As one expert put it:
Another summed up the situation like this:
In some cases, a single lawyer may have to use two different codes for exactly the same type of work performed on the same day for two different clients. If one wanted to maximize human error, it would be hard to come up with a better system.
This problem is so common that some legal financial software vendors have added automatic translation features so that all the lawyers in a firm can use one standard codeset and have it automatically translated into different codes for different clients. However, these algorithms require painstaking mapping and assume that there is a one-to-one correspondence. If a code in one system overlaps with two or more codes in another system, no algorithm in the world can do an automatic translation.
Despite these barriers, in the last few years many law firms have invested significant effort in using task codes to better track time and cost and ultimately to respond to client demands for more predictable costs. The remainder of this series will explain six key lessons they have learned to date:
This series was adapted from the Fourth Edition of the Legal Project Management Quick Reference Guide which will be published this fall.
On large matters, invite team members to participate in the early planning to get their buy-in on budgeted time estimates, and to assign tasks across the team in a way that maximizes efficiency by taking advantage of each individual’s personal strengths and available time.
The first Wednesday of every month is devoted to a short and simple tip like this to help lawyers increase efficiency, provide greater value to their clients and/or develop new business. For more about this tip, see our Legal Project Management Quick Reference Guide.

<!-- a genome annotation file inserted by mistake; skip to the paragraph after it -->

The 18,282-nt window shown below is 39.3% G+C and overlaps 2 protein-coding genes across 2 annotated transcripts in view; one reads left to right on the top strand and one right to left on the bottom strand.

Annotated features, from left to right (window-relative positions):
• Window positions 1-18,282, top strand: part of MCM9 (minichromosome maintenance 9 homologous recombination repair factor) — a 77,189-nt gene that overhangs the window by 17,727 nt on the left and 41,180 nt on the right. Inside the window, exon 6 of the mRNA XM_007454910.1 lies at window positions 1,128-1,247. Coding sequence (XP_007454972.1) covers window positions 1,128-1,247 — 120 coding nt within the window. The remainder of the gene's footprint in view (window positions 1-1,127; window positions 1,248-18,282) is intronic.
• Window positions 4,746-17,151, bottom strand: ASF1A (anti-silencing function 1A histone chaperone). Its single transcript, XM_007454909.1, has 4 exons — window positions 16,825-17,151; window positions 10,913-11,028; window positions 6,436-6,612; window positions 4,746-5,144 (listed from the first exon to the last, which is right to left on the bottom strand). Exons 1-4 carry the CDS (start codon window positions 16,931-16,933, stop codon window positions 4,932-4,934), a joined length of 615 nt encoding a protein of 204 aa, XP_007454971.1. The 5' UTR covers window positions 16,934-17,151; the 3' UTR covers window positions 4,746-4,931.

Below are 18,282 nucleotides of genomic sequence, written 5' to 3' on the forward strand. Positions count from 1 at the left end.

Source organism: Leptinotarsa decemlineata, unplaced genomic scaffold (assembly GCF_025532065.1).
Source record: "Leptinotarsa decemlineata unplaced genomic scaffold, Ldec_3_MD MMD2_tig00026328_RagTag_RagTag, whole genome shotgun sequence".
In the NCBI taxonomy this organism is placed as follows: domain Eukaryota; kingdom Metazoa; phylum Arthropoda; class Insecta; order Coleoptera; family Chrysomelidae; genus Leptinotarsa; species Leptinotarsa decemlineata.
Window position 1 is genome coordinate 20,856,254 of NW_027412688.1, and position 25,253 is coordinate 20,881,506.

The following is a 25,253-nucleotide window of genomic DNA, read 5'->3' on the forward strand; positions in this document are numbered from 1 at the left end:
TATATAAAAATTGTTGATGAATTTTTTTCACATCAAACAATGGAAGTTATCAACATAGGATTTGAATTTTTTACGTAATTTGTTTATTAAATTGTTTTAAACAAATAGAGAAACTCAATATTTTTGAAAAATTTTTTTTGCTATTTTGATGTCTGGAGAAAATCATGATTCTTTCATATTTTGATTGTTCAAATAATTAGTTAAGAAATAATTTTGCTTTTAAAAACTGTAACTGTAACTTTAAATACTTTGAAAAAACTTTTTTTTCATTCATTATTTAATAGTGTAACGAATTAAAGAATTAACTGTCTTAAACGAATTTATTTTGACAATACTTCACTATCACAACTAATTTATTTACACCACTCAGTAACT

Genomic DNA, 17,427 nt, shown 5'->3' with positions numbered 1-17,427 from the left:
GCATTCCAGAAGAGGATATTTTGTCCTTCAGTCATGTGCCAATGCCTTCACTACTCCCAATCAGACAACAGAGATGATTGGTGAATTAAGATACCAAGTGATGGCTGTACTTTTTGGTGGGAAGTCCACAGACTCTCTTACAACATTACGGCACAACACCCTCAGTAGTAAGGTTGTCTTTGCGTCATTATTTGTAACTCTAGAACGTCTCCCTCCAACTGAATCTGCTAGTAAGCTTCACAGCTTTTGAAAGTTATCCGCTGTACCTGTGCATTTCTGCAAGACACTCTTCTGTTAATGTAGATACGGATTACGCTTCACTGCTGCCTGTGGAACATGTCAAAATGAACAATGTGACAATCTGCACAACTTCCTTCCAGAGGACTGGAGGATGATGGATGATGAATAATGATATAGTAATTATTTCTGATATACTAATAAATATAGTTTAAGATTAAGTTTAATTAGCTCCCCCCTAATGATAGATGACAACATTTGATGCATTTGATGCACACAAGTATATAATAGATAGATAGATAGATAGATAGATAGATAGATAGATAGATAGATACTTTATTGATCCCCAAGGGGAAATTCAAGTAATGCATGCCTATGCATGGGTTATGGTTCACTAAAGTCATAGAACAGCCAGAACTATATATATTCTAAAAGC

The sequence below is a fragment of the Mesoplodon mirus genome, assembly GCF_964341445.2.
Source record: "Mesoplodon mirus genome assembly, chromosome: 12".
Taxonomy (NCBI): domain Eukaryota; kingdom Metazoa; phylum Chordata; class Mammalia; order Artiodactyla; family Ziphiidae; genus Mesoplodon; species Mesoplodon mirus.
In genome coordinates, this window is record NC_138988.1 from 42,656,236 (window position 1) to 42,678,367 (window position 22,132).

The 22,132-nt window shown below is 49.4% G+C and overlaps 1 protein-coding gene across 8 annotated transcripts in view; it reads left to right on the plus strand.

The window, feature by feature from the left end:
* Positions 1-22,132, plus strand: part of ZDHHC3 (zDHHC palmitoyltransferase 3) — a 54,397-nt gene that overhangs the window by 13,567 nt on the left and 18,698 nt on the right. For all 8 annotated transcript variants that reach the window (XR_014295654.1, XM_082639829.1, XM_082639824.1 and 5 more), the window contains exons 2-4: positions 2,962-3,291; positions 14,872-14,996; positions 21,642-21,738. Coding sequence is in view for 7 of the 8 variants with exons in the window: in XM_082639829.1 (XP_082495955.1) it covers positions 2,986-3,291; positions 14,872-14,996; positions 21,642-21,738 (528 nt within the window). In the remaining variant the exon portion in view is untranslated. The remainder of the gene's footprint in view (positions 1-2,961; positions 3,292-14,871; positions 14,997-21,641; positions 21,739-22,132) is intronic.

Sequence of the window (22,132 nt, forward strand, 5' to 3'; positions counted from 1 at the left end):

When you want to evaluate an LPM program, the best source of information is to rely on the opinion of the people who are in a position to make an informed judgment: the lawyers themselves. In our coaching, for example, if a lawyer gets new business that seems to be related to their LPM activities, we simply ask them: what do you think? Was LPM partly responsible for this? Whether they say yes, no, or maybe, we don’t second guess them; we merely record the opinion and move on.
At the highest level, this means listening to the opinion of the decision makers who ultimately decide whether to invest in LPM or not. For example, as Hanson Bridgett Managing Partner Andrew Giacomini summed it up in the middle of one of our ongoing coaching programs, “I don’t have any statistics, but if I didn’t believe that LPM was producing a return, I wouldn’t keep investing in it.” After each program concludes, he continued, “You can see the energy that lawyers are putting into applying it to their practices. As they pass these tools along to others, it creates new strengths for the entire firm. And if our lawyers become the best at LPM, they will get noticed.”
In the first few years we offered LPM coaching, lawyers’ reports of its effects were limited to internal reports and occasional public case studies. More recently, we’ve created systematic reports of results both when a program ends and 90 days later, in a format like Table 1 below. This can be circulated internally to assess what works best and to publicize success and generate enthusiasm for spreading the approach.
Note in Table 1 that we recommend that the first column identify the person who first made the change. However, depending on its culture, some firms may prefer to eliminate the “who” column. Since LPM takes time, the benefits column should include not just benefits experienced to date but also the potential benefits for the future. The more specific this can be, the better.
Sample format for tracking LPM benefits
Table 2 includes typical results from past coaching programs, with some details changed slightly to protect the confidentiality of the firms.
Examples from past LPM coaching programs
As firms increasingly use this type of evaluation to document the results of their LPM programs, the approaches that work best for each lawyer and each practice group will gradually spread to the entire firm. The firms that follow this path first will achieve the greatest benefit by giving clients what they asked for in the Altman Weil CLO survey quoted at the start of this piece: LPM, LPM, and more LPM.
This series has been adapted from the fourth edition of the Legal Project Management Quick Reference Guide, which will be published this fall.